LOST SOUL: Fantastic Fest Review
Every Fantastic Fest finds its own motifs emerging and if there’s one thing that Fantastic Fest didn’t lack this year it was great documentaries about film. Lost Soul, the story of Richard Stanley’s attempt to make The Island Of Doctor Moreau, stands as this year’s Jodorowsky’s Dune, a fascinating act of cinematic forensics that tries to reconstruct a great “What If?” of a film as well as document its unraveling. If it does not quite reach the fascination of its forebearer, that’s only because Richard Stanley is no Jodorowsky (then again who is?) and seems to have brought a fair amount of trouble on his own head.
Island Of Doctor Moreau is of course roundly regarded as one of the worst films ever made. One of those debacles where it is almost impossible to fathom just how wrong every decision was made. If the child is the father of man, than so in this case was the production father to the finished project, a stunning demolition derby of waste, ignorance and ego. It all makes for some juicy vignettes.
The Island Of Doctor Moreau started life as a proposed modestly budgeted horror movie for a budding genre filmmaker. Trouble began early as the studio’s ambitions and proposed star power caused the scale of the film to quadruple. This was compounded as exactly the wrong personalities for stability were signed onto the film; Marlon Brando at the height of his “don’t give a fuck” phase and Val Kilmer at the height of his power and assholery. When bad weather ground the production to a halt, Stanley was fired from the film and replaced by John Frankenheimer, at which point he ran off into the Australian jungle where he lived like a hermit for months before rejoining the film as a masked dog man in the sort of story that is worth telling.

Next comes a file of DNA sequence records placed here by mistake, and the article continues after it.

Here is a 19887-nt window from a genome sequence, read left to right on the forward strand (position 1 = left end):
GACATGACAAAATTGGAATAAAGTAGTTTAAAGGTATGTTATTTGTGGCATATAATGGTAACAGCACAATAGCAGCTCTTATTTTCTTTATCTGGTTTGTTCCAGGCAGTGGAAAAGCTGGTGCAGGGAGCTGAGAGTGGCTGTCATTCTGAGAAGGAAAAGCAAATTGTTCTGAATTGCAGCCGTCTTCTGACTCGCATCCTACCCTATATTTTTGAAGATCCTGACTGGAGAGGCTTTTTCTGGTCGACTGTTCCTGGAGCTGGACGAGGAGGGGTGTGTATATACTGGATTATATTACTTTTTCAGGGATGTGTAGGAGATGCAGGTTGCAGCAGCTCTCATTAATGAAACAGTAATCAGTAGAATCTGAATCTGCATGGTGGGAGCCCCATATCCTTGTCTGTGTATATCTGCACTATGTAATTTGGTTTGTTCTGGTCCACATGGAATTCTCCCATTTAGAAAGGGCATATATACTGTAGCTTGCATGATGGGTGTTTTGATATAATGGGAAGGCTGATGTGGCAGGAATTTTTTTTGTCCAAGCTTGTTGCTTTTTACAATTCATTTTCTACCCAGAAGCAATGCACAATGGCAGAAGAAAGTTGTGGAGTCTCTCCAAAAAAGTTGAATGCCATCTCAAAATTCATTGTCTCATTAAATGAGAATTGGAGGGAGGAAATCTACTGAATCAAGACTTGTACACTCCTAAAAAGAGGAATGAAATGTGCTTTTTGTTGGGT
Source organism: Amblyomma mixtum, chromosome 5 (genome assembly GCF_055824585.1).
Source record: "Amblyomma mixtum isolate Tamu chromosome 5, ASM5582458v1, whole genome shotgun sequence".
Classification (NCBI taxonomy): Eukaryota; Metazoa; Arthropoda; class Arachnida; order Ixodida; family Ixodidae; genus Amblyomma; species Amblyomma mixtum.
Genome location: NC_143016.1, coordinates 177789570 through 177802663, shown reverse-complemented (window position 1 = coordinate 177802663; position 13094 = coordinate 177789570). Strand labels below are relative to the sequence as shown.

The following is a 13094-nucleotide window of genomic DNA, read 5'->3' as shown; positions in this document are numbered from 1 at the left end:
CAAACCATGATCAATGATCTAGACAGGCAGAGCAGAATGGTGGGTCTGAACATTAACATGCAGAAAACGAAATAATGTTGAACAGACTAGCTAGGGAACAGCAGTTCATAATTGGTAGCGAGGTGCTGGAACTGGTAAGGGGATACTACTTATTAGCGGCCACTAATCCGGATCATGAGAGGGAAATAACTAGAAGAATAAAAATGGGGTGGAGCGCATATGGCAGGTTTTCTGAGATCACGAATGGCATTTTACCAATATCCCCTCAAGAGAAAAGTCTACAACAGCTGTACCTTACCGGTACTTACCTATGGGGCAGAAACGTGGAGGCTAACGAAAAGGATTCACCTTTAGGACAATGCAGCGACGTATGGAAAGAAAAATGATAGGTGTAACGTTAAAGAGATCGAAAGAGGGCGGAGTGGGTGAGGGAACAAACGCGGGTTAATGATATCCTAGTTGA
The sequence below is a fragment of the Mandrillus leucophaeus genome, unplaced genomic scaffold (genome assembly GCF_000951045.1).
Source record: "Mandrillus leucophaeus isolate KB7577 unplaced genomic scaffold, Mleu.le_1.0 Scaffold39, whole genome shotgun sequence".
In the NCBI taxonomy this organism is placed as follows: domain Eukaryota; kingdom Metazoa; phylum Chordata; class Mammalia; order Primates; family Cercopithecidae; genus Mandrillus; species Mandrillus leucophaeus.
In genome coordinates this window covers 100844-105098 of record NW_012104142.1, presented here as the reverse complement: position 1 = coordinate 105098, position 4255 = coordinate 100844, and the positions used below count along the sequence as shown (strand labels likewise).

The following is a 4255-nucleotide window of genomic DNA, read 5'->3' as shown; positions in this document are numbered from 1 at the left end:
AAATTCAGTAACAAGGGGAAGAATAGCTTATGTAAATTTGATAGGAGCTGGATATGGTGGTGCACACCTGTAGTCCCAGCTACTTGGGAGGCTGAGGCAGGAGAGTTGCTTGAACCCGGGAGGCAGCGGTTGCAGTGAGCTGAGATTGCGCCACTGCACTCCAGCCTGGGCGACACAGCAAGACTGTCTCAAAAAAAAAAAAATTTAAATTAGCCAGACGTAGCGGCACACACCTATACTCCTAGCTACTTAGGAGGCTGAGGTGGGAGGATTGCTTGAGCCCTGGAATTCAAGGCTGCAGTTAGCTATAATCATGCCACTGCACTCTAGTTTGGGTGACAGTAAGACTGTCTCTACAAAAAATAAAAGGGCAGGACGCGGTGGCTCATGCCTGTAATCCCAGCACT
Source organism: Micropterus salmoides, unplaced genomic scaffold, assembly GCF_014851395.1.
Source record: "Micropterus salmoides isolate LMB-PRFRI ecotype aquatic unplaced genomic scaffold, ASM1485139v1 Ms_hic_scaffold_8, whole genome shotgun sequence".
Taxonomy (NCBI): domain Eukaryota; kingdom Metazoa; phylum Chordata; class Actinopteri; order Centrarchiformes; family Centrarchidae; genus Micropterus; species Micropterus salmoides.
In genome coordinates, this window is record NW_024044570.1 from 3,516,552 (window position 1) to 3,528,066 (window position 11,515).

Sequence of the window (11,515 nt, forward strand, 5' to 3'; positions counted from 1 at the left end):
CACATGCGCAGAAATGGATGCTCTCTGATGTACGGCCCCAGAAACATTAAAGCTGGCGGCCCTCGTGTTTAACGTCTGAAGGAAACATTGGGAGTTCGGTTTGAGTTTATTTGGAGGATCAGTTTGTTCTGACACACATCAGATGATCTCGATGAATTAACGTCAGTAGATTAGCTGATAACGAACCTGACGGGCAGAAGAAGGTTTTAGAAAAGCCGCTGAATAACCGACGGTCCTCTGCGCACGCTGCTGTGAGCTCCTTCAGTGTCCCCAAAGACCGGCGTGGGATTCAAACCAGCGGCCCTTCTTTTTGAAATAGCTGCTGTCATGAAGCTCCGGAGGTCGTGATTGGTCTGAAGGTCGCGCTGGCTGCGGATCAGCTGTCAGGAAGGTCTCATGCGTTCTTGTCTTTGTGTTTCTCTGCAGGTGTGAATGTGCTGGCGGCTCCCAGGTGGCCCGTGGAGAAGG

Lost Souls hits the sweet spot of bitchy storytelling, where enough time has passed so there’s no political gain to not telling the story but it is near enough in the past that everyone is still pissed off about it. I have heard serial killers reminisced about with more warmth than the assorted interviews speak of Val Kilmer. While in the meantime Brando functions like the shark in Jaws disappearing for long enough for you to discount his presence, before resurfacing in the last twenty minutes and making a hell of an impression.
The documentary is genuinely even handed. With nearly every living major player on both sides of the camera making an appearance. Kilmer is the obvious exception, though both Ron Perlman and David Thewlis are conspicuous in their absence. Though the documentary is clearly on Stanley’s side and makes a convincing case for the idea that his vision of The Island Of Doctor Moreau could potentially have been very good, it also takes him to task for losing control of the scale of his picture and being unable to admit that two films in he may have been a bit green to direct a film that cost 40 million Clinton era dollars.
Still the passion that Stanley had for the project shines through. It’s obvious that he’s a man who has been living with the film inside his head for the past twenty years. Lost Souls has the cathartic feel of an exorcism.